Douglas Guilbeault studies computational social science with Damon Centola in the Network Dynamics Group. He uses mathematical models and online experiments to study how communication in social networks shapes the way people categorize the world.
His recent study in the Proceedings of the National Academy of the Sciences shows how communication in bipartisan networks can reduce polarization via collective intelligence, but that this polarization endures if people are primed to process information in terms of political social categories (e.g. party membership). This paper was given the best paper award at the 2018 International Conference on Computational Social Science.
Guilbeault's dissertation explores how category systems emerge in the first place, using online experiments involving the dynamic construction of novel categories in large-scale social networks. This research has been awarded the "Computational Modeling Prize in Applied Cognition" at the 41st Annual Conference of the Cognitive Science Society (Cogsci 2019).
Guilbeault also engages in policy-related research surrounding social media. In a recent article in Policy & Internet, he provides an overview of the policy issues created by emerging misinformation technologies such as bots. This paper was awarded the top student paper award at the 2018 conference of the International Communication Association, in the Technology and Communication Division.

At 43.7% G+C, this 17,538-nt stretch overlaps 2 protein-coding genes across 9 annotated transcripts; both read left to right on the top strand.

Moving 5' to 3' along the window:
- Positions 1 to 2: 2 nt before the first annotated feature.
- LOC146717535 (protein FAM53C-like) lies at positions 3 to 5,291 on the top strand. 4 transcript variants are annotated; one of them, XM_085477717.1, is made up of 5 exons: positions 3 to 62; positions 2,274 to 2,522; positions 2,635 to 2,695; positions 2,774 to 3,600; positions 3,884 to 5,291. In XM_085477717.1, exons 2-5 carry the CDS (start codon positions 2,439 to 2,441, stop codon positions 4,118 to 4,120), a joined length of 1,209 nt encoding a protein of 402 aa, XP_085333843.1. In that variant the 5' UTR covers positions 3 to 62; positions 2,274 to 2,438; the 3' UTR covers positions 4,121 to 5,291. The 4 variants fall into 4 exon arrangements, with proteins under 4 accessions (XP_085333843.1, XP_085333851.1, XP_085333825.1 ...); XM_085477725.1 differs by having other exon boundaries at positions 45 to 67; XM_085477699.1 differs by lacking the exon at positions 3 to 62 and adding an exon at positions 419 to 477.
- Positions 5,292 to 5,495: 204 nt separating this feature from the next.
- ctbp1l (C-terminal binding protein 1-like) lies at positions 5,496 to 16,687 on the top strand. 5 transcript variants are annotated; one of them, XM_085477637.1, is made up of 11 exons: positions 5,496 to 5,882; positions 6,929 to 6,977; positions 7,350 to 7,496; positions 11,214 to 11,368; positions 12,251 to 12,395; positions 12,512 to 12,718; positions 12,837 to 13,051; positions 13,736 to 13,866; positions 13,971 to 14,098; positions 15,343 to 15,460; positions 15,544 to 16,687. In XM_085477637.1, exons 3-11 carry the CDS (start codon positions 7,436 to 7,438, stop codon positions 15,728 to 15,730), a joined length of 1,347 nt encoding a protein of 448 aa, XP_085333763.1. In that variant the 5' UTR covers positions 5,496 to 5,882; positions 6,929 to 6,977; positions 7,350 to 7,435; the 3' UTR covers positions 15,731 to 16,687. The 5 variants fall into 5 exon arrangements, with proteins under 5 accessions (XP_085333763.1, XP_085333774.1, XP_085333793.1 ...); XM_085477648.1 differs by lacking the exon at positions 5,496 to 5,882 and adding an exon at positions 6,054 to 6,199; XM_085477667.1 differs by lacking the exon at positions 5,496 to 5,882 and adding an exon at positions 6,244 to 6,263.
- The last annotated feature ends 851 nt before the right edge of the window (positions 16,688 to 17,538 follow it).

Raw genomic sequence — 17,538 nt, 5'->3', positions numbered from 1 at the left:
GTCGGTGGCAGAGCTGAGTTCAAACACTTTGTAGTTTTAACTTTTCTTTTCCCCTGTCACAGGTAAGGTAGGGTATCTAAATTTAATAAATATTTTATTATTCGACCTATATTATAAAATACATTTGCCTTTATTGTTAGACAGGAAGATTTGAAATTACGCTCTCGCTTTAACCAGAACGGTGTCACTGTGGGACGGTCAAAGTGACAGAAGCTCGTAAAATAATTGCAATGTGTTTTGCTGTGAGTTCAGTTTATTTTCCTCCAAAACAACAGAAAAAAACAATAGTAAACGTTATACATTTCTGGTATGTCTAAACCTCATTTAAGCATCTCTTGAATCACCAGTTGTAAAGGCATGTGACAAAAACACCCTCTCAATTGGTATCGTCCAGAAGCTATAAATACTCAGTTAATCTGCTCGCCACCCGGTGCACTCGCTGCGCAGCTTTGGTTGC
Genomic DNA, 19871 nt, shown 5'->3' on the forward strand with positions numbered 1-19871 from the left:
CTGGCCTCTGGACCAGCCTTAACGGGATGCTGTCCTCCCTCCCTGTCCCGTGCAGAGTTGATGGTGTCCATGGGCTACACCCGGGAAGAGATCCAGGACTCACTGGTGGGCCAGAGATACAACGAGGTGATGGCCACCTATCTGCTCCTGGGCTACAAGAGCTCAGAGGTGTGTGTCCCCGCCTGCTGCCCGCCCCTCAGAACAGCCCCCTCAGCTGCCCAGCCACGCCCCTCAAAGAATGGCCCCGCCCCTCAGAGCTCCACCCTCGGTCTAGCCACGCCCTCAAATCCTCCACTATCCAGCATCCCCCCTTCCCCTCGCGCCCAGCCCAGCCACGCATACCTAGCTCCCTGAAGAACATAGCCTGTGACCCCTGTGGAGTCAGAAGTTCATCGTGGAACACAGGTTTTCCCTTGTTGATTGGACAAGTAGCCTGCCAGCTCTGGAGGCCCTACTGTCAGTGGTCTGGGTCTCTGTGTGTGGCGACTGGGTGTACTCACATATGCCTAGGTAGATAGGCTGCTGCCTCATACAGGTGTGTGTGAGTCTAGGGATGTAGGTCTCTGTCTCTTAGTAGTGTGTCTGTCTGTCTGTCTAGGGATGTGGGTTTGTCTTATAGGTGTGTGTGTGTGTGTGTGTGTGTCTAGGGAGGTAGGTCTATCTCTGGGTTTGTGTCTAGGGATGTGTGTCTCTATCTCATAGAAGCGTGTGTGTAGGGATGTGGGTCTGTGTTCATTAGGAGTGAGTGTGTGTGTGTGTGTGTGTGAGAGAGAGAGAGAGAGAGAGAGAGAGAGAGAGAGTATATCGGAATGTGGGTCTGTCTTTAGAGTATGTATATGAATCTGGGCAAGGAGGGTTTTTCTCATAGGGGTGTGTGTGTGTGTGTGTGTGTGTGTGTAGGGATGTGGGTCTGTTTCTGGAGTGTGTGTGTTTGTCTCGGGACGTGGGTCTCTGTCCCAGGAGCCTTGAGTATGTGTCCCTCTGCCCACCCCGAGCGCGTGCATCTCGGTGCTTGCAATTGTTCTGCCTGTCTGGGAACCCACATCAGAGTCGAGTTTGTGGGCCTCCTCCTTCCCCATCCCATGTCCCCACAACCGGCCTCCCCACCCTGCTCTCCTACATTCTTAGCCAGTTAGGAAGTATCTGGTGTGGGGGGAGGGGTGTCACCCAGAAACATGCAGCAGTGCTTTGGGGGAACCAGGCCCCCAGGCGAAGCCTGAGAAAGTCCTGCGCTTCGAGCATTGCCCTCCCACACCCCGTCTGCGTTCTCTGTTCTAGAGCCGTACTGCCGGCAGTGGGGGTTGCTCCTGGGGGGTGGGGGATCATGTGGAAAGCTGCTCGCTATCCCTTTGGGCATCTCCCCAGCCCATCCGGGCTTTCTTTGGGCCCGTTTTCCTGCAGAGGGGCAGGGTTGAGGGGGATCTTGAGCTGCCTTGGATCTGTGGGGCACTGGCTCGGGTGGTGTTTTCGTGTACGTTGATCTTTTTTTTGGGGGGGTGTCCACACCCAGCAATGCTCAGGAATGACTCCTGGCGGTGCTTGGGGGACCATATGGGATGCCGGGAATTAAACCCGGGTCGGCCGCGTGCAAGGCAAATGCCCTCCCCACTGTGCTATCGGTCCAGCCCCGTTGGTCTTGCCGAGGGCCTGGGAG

Guilbeault has examined the political implications of digital media elsewhere in the International Journal of Communication and the Journal of International Affairs. He has also written several journalistic pieces on these topics for outlets including The Atlantic and Wired. This research is supported by collaboration with the Annenberg Public Policy Center and the Computational Propaganda Project at the Oxford Internet Institute.
Guilbeault's research is funded by a Joseph-Armand Bombardier doctoral scholarship from the Social Sciences and Humanities Research Council of Canada, by a dissertation fellowship from the Institute for Research on Innovation and Science (UMich), and by Facebook's Content Moderation Research Initiative.